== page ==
Last week, as I sat listening to a panel of Newark students discussing what they want out of school at the City of Newark’s chronic absenteeism summit, I heard words that are not often heard in a high school setting. Students talked about how important it was to feel loved and cared for by adults in the school, how they needed teachers and staff who could relate to their cultural backgrounds and not just act as authoritative figures for four years. In short, they wanted school to feel “like Grandma’s house.” Their comments echoed what we learned in preparing our October 2017 report on Newark’s high school chronic absenteeism –caring adults in the school building make a big difference in student attendance patterns and school engagement.
These words are in contrast to most existing high school models and structures, which focus heavily on subject-matter content and an industrial-era system of strict periods and bells. In fact, the students seemed to be asking for a more “developmentally appropriate practice” that is commonplace in preschool and kindergarten classrooms.
- Knowing child development and learning
- Knowing what is individually appropriate, and
- Knowing what is culturally important.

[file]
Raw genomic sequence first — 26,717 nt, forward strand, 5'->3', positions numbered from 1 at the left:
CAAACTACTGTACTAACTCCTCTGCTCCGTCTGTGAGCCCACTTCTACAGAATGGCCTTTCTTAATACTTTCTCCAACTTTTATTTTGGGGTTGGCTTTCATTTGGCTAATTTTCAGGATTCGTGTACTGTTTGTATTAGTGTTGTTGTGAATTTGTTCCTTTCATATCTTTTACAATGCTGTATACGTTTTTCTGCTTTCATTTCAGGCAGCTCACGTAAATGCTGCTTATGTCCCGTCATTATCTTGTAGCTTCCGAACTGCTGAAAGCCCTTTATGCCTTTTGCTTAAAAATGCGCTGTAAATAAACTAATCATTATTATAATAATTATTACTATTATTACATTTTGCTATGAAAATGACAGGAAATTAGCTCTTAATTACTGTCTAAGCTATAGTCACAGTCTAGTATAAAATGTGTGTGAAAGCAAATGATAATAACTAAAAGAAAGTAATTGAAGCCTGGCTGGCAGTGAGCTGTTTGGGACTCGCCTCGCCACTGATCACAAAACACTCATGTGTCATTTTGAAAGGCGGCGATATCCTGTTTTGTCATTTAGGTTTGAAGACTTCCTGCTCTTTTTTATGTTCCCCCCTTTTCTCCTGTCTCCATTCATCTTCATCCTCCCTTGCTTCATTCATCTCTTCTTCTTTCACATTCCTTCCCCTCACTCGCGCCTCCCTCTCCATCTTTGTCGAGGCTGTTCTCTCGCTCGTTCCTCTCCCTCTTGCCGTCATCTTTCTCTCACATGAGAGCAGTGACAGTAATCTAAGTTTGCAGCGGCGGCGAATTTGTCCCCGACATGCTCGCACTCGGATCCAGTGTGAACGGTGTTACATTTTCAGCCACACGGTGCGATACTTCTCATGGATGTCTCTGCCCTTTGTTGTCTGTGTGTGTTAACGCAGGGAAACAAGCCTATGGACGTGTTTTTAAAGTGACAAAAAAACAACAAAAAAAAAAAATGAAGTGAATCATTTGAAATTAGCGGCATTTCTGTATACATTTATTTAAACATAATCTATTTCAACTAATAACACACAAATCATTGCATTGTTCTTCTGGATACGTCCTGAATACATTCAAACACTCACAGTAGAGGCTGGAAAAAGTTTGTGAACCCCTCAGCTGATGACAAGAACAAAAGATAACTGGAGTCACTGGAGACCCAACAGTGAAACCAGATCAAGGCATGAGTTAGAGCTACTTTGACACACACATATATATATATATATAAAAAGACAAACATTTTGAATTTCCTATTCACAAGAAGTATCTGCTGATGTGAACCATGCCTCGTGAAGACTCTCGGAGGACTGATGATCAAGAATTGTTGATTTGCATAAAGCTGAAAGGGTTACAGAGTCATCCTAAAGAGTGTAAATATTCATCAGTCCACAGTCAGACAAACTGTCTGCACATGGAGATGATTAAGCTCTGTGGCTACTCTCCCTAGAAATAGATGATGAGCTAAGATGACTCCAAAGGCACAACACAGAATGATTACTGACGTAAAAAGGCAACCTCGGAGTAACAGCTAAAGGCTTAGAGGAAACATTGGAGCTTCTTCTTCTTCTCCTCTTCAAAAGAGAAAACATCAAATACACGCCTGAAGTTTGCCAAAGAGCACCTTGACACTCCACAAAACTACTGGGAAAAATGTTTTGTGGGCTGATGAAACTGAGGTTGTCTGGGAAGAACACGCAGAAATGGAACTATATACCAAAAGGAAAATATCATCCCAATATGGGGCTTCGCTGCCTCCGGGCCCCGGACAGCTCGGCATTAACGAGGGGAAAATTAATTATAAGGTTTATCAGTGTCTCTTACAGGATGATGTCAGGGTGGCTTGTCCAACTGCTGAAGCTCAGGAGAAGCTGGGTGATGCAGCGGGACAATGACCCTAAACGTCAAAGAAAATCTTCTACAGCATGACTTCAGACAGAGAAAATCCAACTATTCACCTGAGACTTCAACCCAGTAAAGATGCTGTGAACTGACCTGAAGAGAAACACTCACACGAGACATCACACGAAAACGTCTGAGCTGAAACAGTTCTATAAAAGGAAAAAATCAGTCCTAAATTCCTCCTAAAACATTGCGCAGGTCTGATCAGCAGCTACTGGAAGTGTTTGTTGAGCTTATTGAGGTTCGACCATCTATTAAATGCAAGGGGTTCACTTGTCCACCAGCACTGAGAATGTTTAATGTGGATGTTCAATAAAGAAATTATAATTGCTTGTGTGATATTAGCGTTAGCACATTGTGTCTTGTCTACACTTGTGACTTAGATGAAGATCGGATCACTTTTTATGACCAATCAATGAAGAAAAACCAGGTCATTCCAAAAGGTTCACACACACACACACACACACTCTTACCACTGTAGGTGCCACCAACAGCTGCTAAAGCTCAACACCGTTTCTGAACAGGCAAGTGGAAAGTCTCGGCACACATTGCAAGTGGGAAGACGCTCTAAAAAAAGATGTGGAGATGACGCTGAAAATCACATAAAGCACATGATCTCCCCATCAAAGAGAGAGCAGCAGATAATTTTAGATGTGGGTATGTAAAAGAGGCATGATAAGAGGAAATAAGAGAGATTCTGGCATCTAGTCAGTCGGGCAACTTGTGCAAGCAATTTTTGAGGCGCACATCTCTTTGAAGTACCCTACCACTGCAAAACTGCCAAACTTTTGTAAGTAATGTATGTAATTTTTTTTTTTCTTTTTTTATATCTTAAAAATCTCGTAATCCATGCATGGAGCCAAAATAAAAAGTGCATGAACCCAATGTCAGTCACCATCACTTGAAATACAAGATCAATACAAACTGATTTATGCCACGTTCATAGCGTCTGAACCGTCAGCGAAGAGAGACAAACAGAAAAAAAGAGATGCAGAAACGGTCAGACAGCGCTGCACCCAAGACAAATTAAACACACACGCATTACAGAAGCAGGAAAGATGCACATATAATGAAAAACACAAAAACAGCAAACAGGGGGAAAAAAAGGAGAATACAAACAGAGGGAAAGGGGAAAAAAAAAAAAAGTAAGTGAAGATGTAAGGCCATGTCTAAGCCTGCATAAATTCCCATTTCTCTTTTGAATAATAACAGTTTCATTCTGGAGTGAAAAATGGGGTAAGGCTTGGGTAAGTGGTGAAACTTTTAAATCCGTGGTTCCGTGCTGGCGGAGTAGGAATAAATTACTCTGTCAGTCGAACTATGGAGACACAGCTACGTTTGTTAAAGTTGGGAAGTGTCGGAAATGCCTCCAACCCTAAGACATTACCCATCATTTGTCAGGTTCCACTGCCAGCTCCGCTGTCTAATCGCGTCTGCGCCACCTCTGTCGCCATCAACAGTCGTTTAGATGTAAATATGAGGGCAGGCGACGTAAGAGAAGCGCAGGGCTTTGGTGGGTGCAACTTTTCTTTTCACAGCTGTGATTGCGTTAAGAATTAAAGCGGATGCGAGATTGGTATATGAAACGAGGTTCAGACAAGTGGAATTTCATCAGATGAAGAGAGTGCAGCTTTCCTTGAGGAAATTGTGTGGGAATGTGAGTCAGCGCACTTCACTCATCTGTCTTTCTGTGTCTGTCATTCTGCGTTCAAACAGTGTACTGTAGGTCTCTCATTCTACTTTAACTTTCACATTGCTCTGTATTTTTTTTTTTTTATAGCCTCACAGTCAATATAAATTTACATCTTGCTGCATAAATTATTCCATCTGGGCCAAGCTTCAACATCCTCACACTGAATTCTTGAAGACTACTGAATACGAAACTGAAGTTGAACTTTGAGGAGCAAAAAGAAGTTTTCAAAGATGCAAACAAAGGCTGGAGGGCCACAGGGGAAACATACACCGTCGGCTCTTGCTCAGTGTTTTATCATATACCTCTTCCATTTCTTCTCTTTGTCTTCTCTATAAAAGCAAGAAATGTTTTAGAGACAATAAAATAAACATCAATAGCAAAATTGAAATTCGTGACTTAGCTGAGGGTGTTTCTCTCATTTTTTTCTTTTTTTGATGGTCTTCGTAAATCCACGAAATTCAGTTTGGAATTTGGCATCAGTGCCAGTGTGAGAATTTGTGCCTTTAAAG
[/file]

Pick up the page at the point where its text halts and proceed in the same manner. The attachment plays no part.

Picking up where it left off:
Although these basic factors are more often geared towards young children, they can also be applied in high school, when absenteeism is often the most prevalent. We know that high schoolers and adolescents lead complex emotional lives, especially if they have had experience with trauma. Yet the curriculum and pedagogy in high school often focuses on learning biology content rather than on healthy emotional development.
Of course, content-area knowledge is extremely important; building academic skills is still and always will be a core goal of secondary education. But what the Newark high school students shared that day is what common sense often tells us: students who do not feel welcome, safe and cared for in their schools will be less likely to succeed academically and more likely to disengage from school entirely.
“Developmentally appropriate” classrooms in preschool and early elementary grades reflect this more updated understanding of child brain development. Rather than demand memorization and rote skills, a developmentally appropriate preschool experience focuses on creative and instructive play, developing a love of books and stories and nurturing inquisitive young minds. This practice is not reflected in many high school settings.
At the absenteeism summit, speakers discussed the need to “reinvent” school for the 21st century – to develop more authentic learning experiences, to support students’ social and emotional health and to build lessons that connect to students’ cultural backgrounds. So many of these lessons have already been implemented at the preschool level. State-funded preschools are required to be evidence-based programs, and teachers receive extensive training on child development, which utilizes a “developmentally appropriate” structure. New Jersey’s robust preschool learning standards (PDF) show what is possible when an education system focuses on the whole child.
We may not hear much about “love” amid discussions of PARCC testing and career readiness in high schools, but as high school teachers and administrators listen to youth voices, they may find that high schools can learn a surprising amount from early childhood models.